Review of Bret Easton Ellis’s American Psycho
Copyright © by Dan Schneider, 2/10/06


  By now it should not startle me that readers and critics in America, if not worldwide, are bad. I mean, really, really bad- to the point of wretchedness. Just yesternight I saw a major network newscast decrying the fact that over 20% of college graduates in this country are functionally illiterate. Add in those people who are deliterate- i.e.- can read and understand grammar, but are clueless as to the deeper things inside a narrative, or even a sentence- and it’s no wonder that Bret Easton Ellis’s 1991 novel American Psycho is so abysmally misunderstood. No, it’s not a great book, nor a bad one. It’s a book that has moments and good points, and could have been a classic had someone with editing skills done their job. Those who condemn it for being violent miss the point- it’s a fantasy. Those who praise it for being a satire miss the point- it’s a fantasy. Its best predecessor is not Fyodor Dostoevsky’s Notes From The Underground, but Franz Kafka’s The Metamorphosis, another symbolic work that explores what a protagonist who feels the world shuns him will act like. I should be angrier about this book’s missing the boat editorially, but I guess the fact that so many people simply do not or cannot read is more fascinating to me than why the book ultimately fails. Ellis is not like his POMo brethren- David Foster Wallace, Dave Eggers, T.C. Boyle, nor Rick Moody, to name the most infamous of that band- because he actually has a bit of an idea about what goes into plot structure, as well some talent in humor and the structure of scenes. Again, were you to read most critics you would hear the idea that the book is plotless being bandied about almost as often as the claim that it’s a satire, or existential. No, again, it’s a fantasy in the most obvious, non-Tolkienesque sense possible, but a fantasy it is.

  You wouldn’t know it from the mainstream reviews of the day, which obsessed over the supposed misogyny of the book (because women’s deaths are more brutal and described longer), even though only about a dozen ‘murders’ occur within the fantasy- far less than the typical Stallone or Schwarzenegger film that was coeval with it, and the first hundred or so pages are attacks on 1980s American culture, sans any violence. Interestingly, it was the violence against women that drew howls, not the violence the fantasies of Bateman hurled in other venues- cannibalism, racism, animal torture, necrophilia, to a point far beyond even worst known serial killers’ deeds (another clue to the fantastical nature of the book).

  This New York Times review, from 3/11/91, is typical of the stupidity and misreading that is unfortunately typical:


  It is significant that Thomas Harris's novel ‘The Silence of the Lambs’ depicts far more degrading treatment of women than ‘American Psycho’ does, and yet no one is complaining, despite the current success of ‘Lambs’ as a film. That is because the killer’s psychopathology is given a moral framework.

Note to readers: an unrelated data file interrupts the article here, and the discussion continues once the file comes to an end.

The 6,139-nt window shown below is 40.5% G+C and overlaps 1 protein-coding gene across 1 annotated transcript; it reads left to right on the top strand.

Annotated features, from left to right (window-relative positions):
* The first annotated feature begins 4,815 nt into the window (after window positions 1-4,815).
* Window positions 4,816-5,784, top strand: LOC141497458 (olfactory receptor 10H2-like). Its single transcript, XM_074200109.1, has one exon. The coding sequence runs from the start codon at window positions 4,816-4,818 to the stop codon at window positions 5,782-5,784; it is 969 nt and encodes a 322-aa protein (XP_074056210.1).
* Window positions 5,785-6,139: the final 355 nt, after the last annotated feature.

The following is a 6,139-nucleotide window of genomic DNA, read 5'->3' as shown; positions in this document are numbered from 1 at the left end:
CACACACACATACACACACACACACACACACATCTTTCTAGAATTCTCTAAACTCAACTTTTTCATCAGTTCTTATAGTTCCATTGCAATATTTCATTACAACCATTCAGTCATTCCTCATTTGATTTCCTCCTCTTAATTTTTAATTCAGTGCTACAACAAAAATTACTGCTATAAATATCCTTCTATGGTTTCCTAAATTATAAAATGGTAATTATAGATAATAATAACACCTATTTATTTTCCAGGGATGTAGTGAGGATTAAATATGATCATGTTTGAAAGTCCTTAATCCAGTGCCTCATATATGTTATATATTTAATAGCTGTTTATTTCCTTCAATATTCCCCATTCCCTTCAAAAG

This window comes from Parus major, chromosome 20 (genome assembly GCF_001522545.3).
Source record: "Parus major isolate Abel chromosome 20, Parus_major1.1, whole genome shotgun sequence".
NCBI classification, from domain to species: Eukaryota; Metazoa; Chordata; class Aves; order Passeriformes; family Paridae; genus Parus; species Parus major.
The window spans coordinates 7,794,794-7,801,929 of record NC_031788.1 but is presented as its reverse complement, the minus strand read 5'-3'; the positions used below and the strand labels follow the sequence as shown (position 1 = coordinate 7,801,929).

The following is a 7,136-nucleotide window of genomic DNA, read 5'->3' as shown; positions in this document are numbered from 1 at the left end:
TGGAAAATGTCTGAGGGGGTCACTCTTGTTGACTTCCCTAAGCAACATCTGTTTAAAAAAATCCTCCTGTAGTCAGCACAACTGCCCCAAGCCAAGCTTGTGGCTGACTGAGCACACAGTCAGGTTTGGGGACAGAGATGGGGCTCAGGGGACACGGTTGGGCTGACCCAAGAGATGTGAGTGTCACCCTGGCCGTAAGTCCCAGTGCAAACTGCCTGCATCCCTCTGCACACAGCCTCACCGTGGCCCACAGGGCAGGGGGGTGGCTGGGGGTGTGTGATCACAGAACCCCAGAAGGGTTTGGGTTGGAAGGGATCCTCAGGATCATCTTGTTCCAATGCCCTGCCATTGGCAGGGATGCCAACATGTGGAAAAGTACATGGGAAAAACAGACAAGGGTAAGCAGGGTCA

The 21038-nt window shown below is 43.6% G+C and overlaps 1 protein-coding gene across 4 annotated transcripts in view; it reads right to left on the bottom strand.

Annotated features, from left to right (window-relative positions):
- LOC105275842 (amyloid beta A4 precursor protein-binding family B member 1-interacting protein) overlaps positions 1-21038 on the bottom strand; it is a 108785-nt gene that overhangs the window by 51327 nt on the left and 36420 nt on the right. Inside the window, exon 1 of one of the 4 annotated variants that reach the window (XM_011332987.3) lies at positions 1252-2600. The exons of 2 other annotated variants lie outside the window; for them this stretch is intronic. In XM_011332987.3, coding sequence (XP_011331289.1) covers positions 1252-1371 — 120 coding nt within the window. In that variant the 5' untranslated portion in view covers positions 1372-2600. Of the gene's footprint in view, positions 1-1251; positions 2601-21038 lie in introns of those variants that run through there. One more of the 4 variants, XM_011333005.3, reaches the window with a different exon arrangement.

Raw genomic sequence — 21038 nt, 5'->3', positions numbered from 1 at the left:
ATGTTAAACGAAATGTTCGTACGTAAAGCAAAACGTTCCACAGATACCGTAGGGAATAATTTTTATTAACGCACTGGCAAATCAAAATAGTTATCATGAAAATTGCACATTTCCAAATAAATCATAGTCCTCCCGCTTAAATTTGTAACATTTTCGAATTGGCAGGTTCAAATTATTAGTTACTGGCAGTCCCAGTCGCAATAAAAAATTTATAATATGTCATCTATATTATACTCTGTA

‘American Psycho’ lacks such a moral framework. Mr. Ellis teases us near the end into believing that Patrick Bateman may finally be brought to justice. But he isn’t; at the book’s close he is still at large. The author is saying that today such monstrous criminality is indistinguishable from the general behavior of society. But Mr. Ellis’s true offense is to imply that the human mind has grown so corrupt that it can no longer distinguish between form and content. He has proved himself mistaken in that assumption by writing a book whose very confusion of form and content has caused it to fail, and for that offense and no other does one have cause to excoriate ‘American Psycho’.


  First, there is no acknowledgement that the two works dealt with real violence (in the fictive universe of its characters) and fantasy violence, so are not equivalents in any way, so any ‘moral’ comparison is not only spurious, but downright silly, and the reviewer also goes on to state he believes this was real, questioning why Bateman remains at large. Furthermore, even were we to grant that the book’s events were ‘real’ within their fictive realm, he claims Ellis ‘teases’ the reader into believing the killer may be caught. This simply does not occur. The final failure of this reviewer, and the general criticisms of the day, comes from this claim: ‘by writing a book whose very confusion of form and content has caused it to fail’. While I do not claim American Psycho succeeds, its failures have little to do with confusion of form and content. In fact, the very fact that so many dimwitted readers and reviewers believe that the fictive internal events of the book are ‘real’ testifies that this is the book’s greatest strength- form over content, for he lacks the latter, while there is a surfeit of the former.